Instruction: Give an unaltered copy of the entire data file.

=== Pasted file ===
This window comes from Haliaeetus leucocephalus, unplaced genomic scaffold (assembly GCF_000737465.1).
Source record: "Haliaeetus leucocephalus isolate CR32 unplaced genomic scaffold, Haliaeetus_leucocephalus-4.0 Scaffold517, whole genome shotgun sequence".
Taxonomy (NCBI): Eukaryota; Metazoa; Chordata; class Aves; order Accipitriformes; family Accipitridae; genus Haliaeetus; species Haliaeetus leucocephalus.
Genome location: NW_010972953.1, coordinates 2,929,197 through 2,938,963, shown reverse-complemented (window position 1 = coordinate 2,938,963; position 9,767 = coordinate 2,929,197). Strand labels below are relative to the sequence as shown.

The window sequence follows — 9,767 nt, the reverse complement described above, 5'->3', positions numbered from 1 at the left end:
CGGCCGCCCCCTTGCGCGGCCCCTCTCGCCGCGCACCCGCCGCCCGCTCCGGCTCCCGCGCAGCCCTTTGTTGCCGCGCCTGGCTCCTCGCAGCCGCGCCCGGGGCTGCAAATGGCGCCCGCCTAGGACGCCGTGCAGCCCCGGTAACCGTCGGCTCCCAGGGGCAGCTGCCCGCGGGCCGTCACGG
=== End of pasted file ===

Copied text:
This window comes from Haliaeetus leucocephalus, unplaced genomic scaffold (assembly GCF_000737465.1).
Source record: "Haliaeetus leucocephalus isolate CR32 unplaced genomic scaffold, Haliaeetus_leucocephalus-4.0 Scaffold517, whole genome shotgun sequence".
Taxonomy (NCBI): Eukaryota; Metazoa; Chordata; class Aves; order Accipitriformes; family Accipitridae; genus Haliaeetus; species Haliaeetus leucocephalus.
Genome location: NW_010972953.1, coordinates 2,929,197 through 2,938,963, shown reverse-complemented (window position 1 = coordinate 2,938,963; position 9,767 = coordinate 2,929,197). Strand labels below are relative to the sequence as shown.

The window sequence follows — 9,767 nt, the reverse complement described above, 5'->3', positions numbered from 1 at the left end:
CGGCCGCCCCCTTGCGCGGCCCCTCTCGCCGCGCACCCGCCGCCCGCTCCGGCTCCCGCGCAGCCCTTTGTTGCCGCGCCTGGCTCCTCGCAGCCGCGCCCGGGGCTGCAAATGGCGCCCGCCTAGGACGCCGTGCAGCCCCGGTAACCGTCGGCTCCCAGGGGCAGCTGCCCGCGGGCCGTCACGG